These proofs allows to move data and computation off chain, pushing the burden to offchain servers, who then commit short commitments of the update of their offchain data , accompanied by short proofs which are easy to verify onchain. This mecanism is called a rollup and is at the core of the proposed path for scaling Ethereum, a predominant blockchain, which will be “rollupcentric”.
Also Daniel Augot, together with Julien Prat (economist, ENSAE), is coleading a Polytechnique teaching and research “chair”, called Blockchain and B2B plaforms, funded by CapGemini, Caisse des dépots and NomadicLabs. This is patronage, which funded Sarah Bordage's PhD thesis. This gives visiblity and outreach beyond the academic sphere.
4.3 Cloud storage
Participants: Françoise LevyDitVehel, Maxime Roméas.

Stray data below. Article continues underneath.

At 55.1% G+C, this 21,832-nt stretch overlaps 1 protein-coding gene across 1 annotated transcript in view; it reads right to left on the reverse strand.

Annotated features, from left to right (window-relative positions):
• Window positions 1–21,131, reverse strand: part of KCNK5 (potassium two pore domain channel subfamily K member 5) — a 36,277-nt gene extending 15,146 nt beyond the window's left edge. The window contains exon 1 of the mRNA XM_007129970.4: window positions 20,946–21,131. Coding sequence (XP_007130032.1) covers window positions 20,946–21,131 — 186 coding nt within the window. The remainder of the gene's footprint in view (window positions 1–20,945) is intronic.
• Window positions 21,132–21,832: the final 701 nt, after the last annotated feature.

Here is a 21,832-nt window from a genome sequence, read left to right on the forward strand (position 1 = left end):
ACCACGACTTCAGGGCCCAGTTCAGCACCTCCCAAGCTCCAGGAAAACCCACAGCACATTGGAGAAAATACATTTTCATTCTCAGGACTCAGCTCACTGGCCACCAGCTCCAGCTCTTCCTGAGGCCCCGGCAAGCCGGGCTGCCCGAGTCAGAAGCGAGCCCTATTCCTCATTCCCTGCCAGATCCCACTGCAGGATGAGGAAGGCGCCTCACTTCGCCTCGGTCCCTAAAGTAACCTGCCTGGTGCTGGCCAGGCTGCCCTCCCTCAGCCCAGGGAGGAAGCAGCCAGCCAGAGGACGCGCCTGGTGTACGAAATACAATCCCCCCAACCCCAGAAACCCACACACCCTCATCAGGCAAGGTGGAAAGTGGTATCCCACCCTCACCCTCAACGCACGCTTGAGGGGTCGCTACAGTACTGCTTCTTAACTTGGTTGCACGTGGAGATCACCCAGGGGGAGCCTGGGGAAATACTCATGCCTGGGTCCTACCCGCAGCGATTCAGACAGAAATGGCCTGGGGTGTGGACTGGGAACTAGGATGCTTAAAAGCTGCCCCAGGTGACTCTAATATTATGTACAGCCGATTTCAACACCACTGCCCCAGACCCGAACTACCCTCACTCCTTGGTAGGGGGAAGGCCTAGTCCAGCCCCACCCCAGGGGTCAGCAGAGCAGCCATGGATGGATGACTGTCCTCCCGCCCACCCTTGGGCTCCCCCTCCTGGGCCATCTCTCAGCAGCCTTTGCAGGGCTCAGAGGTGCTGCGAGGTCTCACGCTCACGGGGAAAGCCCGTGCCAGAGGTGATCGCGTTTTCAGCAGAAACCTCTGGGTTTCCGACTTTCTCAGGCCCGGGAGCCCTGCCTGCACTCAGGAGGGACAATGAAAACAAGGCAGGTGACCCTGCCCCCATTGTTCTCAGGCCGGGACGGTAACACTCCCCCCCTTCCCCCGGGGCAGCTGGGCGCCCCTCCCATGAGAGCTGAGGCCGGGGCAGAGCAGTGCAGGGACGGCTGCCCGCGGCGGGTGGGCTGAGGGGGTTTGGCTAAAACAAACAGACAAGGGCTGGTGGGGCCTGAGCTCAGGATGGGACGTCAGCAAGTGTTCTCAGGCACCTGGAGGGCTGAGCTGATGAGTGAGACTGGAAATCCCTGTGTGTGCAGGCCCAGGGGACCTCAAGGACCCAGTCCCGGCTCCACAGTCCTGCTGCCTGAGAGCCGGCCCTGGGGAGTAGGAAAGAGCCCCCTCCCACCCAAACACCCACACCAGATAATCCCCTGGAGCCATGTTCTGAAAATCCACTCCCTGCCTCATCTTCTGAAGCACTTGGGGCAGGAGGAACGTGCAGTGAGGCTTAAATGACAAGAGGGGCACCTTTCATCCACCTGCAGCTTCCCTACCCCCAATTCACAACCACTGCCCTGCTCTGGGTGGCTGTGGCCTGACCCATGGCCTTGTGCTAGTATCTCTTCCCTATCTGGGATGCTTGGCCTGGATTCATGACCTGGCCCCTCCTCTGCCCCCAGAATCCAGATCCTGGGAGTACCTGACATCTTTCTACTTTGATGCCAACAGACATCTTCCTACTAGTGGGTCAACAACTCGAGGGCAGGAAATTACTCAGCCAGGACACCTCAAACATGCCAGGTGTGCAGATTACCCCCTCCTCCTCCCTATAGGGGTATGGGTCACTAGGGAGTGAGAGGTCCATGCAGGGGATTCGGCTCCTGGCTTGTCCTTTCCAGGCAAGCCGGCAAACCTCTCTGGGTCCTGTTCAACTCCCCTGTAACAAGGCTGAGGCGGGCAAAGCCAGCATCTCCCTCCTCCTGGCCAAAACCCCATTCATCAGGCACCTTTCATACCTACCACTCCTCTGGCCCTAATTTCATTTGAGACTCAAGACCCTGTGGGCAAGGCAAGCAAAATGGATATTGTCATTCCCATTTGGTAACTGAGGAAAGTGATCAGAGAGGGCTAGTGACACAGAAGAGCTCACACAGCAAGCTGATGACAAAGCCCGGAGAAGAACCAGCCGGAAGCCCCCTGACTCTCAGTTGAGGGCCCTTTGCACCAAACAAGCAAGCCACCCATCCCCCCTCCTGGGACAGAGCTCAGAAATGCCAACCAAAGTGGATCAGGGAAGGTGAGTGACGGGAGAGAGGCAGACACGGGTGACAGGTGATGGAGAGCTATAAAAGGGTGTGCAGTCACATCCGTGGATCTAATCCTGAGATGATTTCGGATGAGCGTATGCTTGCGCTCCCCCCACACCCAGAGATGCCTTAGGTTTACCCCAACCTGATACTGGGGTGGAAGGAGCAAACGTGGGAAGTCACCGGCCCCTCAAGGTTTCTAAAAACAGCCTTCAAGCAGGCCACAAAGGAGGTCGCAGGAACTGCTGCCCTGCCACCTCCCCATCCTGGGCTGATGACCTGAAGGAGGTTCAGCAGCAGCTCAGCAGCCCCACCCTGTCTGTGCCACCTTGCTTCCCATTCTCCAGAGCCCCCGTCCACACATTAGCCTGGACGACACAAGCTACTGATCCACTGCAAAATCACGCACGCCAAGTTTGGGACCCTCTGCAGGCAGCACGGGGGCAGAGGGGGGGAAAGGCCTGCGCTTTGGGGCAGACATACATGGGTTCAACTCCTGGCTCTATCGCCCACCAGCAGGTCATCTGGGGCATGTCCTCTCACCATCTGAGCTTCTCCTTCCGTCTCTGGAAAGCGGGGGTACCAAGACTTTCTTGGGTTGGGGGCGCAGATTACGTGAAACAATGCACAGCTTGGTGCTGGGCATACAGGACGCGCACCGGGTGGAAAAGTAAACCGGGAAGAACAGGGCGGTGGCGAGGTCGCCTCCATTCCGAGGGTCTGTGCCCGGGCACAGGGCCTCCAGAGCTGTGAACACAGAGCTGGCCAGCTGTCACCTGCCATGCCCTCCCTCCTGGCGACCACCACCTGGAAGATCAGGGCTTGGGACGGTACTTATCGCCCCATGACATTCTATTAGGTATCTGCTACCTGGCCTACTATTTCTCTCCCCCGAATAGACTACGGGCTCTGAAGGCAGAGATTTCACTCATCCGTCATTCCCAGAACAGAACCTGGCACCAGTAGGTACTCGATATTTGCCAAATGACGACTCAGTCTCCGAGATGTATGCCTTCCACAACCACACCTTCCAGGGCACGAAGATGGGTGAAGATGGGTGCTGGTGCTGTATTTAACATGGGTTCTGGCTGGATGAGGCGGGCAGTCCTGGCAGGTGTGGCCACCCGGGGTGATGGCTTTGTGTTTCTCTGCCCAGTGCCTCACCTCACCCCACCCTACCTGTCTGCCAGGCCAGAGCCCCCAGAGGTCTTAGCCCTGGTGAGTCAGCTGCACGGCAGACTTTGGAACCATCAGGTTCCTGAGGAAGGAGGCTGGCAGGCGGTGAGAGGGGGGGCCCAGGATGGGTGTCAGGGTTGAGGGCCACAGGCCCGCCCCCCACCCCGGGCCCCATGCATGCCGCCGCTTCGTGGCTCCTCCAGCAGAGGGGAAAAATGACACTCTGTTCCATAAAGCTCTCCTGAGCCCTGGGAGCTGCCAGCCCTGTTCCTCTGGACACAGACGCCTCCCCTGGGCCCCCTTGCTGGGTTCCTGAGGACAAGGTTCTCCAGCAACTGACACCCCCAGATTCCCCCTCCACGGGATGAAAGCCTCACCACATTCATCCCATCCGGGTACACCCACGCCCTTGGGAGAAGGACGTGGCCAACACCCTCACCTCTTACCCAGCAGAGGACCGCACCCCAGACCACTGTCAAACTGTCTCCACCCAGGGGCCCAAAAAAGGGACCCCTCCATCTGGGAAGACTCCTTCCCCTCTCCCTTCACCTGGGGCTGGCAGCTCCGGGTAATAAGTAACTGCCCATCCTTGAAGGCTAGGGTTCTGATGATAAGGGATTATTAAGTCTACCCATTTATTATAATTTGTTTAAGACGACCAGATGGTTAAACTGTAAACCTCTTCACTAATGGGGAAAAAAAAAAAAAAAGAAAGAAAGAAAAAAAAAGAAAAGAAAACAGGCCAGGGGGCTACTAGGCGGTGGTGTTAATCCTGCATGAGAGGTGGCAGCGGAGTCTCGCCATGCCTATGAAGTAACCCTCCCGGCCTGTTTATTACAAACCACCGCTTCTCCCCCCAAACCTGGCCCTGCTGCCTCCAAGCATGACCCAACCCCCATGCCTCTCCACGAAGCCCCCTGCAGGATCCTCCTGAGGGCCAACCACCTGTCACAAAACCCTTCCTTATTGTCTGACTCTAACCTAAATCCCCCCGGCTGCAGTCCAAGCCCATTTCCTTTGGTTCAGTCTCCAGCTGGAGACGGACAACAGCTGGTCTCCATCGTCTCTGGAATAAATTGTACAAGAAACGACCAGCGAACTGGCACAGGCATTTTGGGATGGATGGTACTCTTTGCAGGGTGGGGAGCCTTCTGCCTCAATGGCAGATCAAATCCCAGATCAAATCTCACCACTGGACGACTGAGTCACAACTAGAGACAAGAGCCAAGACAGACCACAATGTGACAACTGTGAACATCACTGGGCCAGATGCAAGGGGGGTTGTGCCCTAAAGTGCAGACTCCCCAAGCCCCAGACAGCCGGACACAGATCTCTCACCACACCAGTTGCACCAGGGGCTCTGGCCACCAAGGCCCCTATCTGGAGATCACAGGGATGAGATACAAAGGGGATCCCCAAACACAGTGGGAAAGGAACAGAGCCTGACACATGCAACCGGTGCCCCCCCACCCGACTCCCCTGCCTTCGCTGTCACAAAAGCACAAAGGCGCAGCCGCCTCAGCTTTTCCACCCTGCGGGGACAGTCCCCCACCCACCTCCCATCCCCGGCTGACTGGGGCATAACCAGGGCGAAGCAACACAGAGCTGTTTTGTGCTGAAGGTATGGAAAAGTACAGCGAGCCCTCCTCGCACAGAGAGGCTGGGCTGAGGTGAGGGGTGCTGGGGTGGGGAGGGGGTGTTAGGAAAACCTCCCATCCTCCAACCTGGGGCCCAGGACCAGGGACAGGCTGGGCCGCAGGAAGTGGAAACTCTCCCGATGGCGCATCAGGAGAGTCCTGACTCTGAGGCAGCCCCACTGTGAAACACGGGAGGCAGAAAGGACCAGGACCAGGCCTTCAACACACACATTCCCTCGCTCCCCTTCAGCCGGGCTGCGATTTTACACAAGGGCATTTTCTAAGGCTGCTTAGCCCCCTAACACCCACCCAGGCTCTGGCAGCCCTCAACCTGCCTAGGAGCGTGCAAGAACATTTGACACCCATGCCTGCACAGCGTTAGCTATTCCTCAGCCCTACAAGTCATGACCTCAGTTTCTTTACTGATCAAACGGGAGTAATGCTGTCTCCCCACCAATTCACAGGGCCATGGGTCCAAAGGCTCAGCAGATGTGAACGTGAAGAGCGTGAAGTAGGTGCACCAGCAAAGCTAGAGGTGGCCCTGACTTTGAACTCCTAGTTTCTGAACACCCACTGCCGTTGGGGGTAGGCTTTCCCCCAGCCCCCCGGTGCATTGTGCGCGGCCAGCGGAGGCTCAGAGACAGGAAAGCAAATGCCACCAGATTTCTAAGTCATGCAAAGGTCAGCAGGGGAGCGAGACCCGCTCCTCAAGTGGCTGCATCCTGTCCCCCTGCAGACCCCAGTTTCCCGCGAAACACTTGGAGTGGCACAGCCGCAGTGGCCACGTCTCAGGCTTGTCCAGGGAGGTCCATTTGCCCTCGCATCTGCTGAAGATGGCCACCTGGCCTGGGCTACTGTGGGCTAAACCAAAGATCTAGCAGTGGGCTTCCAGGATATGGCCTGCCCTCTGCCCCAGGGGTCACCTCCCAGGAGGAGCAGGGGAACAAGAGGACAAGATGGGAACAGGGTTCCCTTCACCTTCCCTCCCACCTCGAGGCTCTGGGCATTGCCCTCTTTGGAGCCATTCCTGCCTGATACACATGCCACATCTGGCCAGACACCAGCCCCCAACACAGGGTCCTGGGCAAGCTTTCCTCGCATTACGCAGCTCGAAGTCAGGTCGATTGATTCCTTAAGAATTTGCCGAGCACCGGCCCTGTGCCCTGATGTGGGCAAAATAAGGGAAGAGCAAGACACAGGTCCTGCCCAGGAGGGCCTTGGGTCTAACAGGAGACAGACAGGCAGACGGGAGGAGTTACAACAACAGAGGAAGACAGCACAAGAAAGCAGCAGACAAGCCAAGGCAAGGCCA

The team is concerned with several aspect of reliability and security of cloud storage, obtained mainly with tools from coding theory. On the privacy side, we build protocols for socalled Private Information Retrieval which enable a user to query a remote database for an entry, while not revealing his query. For instance, a user could query a service for stock quotes without revealing with company he is interested in. On the availability side, we study protocols for proofs of retrievability, which enable a user to get assurance that a huge file is still available on a remote server, with a low bandwith protocol which does not require to download the whole file. For instance, in a peertopeer distributed storage system, where nodes could be rewarded for storing data, they can be audited with proof of retrievability protocols to make sure they indeed hold the data.We investigate these problems with algebraic coding theory for the effective constuction of protocols. To this respect, we mainly use locally decodable codes and in particular highrate lifted codes.